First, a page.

There were several factors related to the delayed ODT. Among the medical reasons, patients with diabetes mellitus were more likely to have a delayed hospital arrival than non-diabetic patients (27.0% vs. 7.1% respectively, p-value = 0.009), whereas other risk factors including a history of a previous stroke were not significantly associated with ODT. Concerning stroke types, 43(46.2%) patients had an ischemic stroke, 18(19.3%) had a transient ischemic attack, 11 (11.8%) had an acute hemorrhagic stroke, and 21 (22.5%) had stroke-like symptoms but were not diagnosed with any type of stroke (as illustrated in Table 2). As for the non-medical factors related to ODT, results showed that patients who tended to take the first action towards transport were more likely to arrive earlier at the emergency department (ED) than those who didn’t (92.3% vs 66.7%, p-value = 0.004). However, the means of transportation to the hospital was not significantly associated with ODT. The non-medical factors related to ODT with a comparison between groups for early and delayed hospital arrival were demonstrated in Table 3.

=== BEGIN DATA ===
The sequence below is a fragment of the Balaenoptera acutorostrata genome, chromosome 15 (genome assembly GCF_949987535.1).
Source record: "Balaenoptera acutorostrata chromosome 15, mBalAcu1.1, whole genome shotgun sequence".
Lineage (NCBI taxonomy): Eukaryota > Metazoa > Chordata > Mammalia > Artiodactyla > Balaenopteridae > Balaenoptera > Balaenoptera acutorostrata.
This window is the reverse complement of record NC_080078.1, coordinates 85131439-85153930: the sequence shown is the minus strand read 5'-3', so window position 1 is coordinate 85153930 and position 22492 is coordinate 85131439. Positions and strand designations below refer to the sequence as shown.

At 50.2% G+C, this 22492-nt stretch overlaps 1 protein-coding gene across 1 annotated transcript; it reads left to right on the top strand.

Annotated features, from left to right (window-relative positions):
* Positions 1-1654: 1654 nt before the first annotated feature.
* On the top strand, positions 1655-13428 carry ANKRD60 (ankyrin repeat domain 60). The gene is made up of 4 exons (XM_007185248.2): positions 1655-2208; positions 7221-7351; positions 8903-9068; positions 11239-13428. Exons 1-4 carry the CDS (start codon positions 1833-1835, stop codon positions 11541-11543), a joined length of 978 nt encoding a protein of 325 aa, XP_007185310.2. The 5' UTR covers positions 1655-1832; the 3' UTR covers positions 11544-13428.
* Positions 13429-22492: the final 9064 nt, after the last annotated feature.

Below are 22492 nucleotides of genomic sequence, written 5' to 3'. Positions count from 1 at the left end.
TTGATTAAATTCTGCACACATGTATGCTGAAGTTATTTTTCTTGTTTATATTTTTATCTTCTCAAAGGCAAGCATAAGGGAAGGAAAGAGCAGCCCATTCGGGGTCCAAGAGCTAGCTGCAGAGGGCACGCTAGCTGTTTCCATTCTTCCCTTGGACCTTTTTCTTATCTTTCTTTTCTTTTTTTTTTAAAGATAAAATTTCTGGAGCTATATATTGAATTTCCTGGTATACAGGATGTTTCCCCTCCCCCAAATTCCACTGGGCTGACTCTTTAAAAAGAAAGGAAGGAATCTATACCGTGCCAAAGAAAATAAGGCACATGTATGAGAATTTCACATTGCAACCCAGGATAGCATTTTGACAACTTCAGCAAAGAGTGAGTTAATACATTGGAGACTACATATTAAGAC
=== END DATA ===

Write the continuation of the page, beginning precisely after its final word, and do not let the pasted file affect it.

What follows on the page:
Table 2 Stroke Risk Factors among Patients with a Comparison between Groups for Early and Delayed Arrival
Table 3 Non- Medical Factors Related to Onset to Door Time among Patients with a Comparison between Groups for Early and Delayed Arrival

Pre-hospital and in-hospital managementfactors were highly associated with stroke outcome which was presented by mRS at discharge. The delay in onset-to-call time, door-to-imaging time, and door-to-treatment time resulted in significantly worse mRS at discharge. Moreover, patients with acute hemorrhagic stroke had the worst outcome compared to patients having other stroke types. The characteristics of pre-hospital and in-hospital early management were presented in Table 4.